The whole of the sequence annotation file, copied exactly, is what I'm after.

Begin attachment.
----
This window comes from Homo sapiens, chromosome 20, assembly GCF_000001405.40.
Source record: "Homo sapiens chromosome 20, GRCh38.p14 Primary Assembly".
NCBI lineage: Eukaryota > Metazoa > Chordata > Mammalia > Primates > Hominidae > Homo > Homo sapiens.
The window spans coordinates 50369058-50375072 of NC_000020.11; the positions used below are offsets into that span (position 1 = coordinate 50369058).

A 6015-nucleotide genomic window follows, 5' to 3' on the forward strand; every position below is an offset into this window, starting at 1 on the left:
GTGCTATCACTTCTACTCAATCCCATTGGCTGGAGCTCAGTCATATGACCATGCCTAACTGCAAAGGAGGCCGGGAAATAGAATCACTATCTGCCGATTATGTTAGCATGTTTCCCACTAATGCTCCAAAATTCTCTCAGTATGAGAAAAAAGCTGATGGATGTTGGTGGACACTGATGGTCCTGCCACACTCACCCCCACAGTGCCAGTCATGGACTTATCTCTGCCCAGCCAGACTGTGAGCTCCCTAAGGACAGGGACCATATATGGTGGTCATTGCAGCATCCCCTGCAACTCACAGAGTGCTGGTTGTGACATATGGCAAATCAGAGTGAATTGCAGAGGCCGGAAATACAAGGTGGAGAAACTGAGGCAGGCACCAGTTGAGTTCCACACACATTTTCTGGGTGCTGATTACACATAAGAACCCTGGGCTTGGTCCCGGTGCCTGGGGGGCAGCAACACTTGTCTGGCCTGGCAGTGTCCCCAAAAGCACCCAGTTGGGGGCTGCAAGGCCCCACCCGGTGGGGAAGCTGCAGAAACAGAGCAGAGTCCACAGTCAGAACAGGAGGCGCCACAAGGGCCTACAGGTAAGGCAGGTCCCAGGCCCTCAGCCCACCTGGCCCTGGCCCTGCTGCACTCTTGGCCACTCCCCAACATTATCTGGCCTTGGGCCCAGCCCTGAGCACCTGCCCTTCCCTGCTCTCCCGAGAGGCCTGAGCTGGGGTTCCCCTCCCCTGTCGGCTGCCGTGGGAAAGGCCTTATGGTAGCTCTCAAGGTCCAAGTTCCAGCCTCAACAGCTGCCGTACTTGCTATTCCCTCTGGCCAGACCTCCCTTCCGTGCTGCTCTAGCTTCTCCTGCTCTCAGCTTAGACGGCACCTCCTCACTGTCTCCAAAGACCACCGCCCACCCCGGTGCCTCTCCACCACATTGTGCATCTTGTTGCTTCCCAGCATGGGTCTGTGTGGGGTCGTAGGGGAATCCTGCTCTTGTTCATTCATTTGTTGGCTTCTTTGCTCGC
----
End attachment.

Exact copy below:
This window comes from Homo sapiens, chromosome 20, assembly GCF_000001405.40.
Source record: "Homo sapiens chromosome 20, GRCh38.p14 Primary Assembly".
NCBI lineage: Eukaryota > Metazoa > Chordata > Mammalia > Primates > Hominidae > Homo > Homo sapiens.
The window spans coordinates 50369058-50375072 of NC_000020.11; the positions used below are offsets into that span (position 1 = coordinate 50369058).

A 6015-nucleotide genomic window follows, 5' to 3' on the forward strand; every position below is an offset into this window, starting at 1 on the left:
GTGCTATCACTTCTACTCAATCCCATTGGCTGGAGCTCAGTCATATGACCATGCCTAACTGCAAAGGAGGCCGGGAAATAGAATCACTATCTGCCGATTATGTTAGCATGTTTCCCACTAATGCTCCAAAATTCTCTCAGTATGAGAAAAAAGCTGATGGATGTTGGTGGACACTGATGGTCCTGCCACACTCACCCCCACAGTGCCAGTCATGGACTTATCTCTGCCCAGCCAGACTGTGAGCTCCCTAAGGACAGGGACCATATATGGTGGTCATTGCAGCATCCCCTGCAACTCACAGAGTGCTGGTTGTGACATATGGCAAATCAGAGTGAATTGCAGAGGCCGGAAATACAAGGTGGAGAAACTGAGGCAGGCACCAGTTGAGTTCCACACACATTTTCTGGGTGCTGATTACACATAAGAACCCTGGGCTTGGTCCCGGTGCCTGGGGGGCAGCAACACTTGTCTGGCCTGGCAGTGTCCCCAAAAGCACCCAGTTGGGGGCTGCAAGGCCCCACCCGGTGGGGAAGCTGCAGAAACAGAGCAGAGTCCACAGTCAGAACAGGAGGCGCCACAAGGGCCTACAGGTAAGGCAGGTCCCAGGCCCTCAGCCCACCTGGCCCTGGCCCTGCTGCACTCTTGGCCACTCCCCAACATTATCTGGCCTTGGGCCCAGCCCTGAGCACCTGCCCTTCCCTGCTCTCCCGAGAGGCCTGAGCTGGGGTTCCCCTCCCCTGTCGGCTGCCGTGGGAAAGGCCTTATGGTAGCTCTCAAGGTCCAAGTTCCAGCCTCAACAGCTGCCGTACTTGCTATTCCCTCTGGCCAGACCTCCCTTCCGTGCTGCTCTAGCTTCTCCTGCTCTCAGCTTAGACGGCACCTCCTCACTGTCTCCAAAGACCACCGCCCACCCCGGTGCCTCTCCACCACATTGTGCATCTTGTTGCTTCCCAGCATGGGTCTGTGTGGGGTCGTAGGGGAATCCTGCTCTTGTTCATTCATTTGTTGGCTTCTTTGCTCGC